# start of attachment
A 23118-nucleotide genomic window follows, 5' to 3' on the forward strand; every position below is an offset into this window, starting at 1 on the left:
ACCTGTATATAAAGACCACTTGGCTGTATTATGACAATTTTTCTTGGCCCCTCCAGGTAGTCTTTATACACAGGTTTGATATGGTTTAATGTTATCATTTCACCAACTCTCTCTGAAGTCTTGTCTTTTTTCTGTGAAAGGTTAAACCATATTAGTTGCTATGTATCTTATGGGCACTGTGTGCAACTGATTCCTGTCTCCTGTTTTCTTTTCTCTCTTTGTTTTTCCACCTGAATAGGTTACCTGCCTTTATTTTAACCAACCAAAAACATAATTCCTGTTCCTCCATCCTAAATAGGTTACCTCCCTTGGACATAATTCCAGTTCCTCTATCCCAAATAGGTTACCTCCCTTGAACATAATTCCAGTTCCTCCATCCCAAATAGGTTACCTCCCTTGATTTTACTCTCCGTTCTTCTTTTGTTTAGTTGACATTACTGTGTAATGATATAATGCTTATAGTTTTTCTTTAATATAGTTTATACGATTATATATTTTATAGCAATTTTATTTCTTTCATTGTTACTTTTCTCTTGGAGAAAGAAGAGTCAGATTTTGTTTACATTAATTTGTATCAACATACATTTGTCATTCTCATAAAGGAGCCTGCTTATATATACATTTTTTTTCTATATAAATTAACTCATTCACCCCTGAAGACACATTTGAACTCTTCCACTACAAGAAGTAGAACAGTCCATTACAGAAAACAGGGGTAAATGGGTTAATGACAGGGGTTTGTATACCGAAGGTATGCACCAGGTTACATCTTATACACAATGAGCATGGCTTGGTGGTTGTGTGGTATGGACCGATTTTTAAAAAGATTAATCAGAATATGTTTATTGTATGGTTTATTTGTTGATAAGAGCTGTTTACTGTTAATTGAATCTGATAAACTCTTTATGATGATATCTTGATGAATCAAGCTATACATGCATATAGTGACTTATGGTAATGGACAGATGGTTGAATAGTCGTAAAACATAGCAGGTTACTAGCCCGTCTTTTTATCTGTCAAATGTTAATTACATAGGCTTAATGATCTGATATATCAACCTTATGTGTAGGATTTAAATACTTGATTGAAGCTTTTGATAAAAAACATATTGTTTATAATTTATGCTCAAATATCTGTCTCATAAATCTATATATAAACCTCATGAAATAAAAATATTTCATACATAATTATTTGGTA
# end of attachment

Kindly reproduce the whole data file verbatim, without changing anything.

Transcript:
A 23118-nucleotide genomic window follows, 5' to 3' on the forward strand; every position below is an offset into this window, starting at 1 on the left:
ACCTGTATATAAAGACCACTTGGCTGTATTATGACAATTTTTCTTGGCCCCTCCAGGTAGTCTTTATACACAGGTTTGATATGGTTTAATGTTATCATTTCACCAACTCTCTCTGAAGTCTTGTCTTTTTTCTGTGAAAGGTTAAACCATATTAGTTGCTATGTATCTTATGGGCACTGTGTGCAACTGATTCCTGTCTCCTGTTTTCTTTTCTCTCTTTGTTTTTCCACCTGAATAGGTTACCTGCCTTTATTTTAACCAACCAAAAACATAATTCCTGTTCCTCCATCCTAAATAGGTTACCTCCCTTGGACATAATTCCAGTTCCTCTATCCCAAATAGGTTACCTCCCTTGAACATAATTCCAGTTCCTCCATCCCAAATAGGTTACCTCCCTTGATTTTACTCTCCGTTCTTCTTTTGTTTAGTTGACATTACTGTGTAATGATATAATGCTTATAGTTTTTCTTTAATATAGTTTATACGATTATATATTTTATAGCAATTTTATTTCTTTCATTGTTACTTTTCTCTTGGAGAAAGAAGAGTCAGATTTTGTTTACATTAATTTGTATCAACATACATTTGTCATTCTCATAAAGGAGCCTGCTTATATATACATTTTTTTTCTATATAAATTAACTCATTCACCCCTGAAGACACATTTGAACTCTTCCACTACAAGAAGTAGAACAGTCCATTACAGAAAACAGGGGTAAATGGGTTAATGACAGGGGTTTGTATACCGAAGGTATGCACCAGGTTACATCTTATACACAATGAGCATGGCTTGGTGGTTGTGTGGTATGGACCGATTTTTAAAAAGATTAATCAGAATATGTTTATTGTATGGTTTATTTGTTGATAAGAGCTGTTTACTGTTAATTGAATCTGATAAACTCTTTATGATGATATCTTGATGAATCAAGCTATACATGCATATAGTGACTTATGGTAATGGACAGATGGTTGAATAGTCGTAAAACATAGCAGGTTACTAGCCCGTCTTTTTATCTGTCAAATGTTAATTACATAGGCTTAATGATCTGATATATCAACCTTATGTGTAGGATTTAAATACTTGATTGAAGCTTTTGATAAAAAACATATTGTTTATAATTTATGCTCAAATATCTGTCTCATAAATCTATATATAAACCTCATGAAATAAAAATATTTCATACATAATTATTTGGTA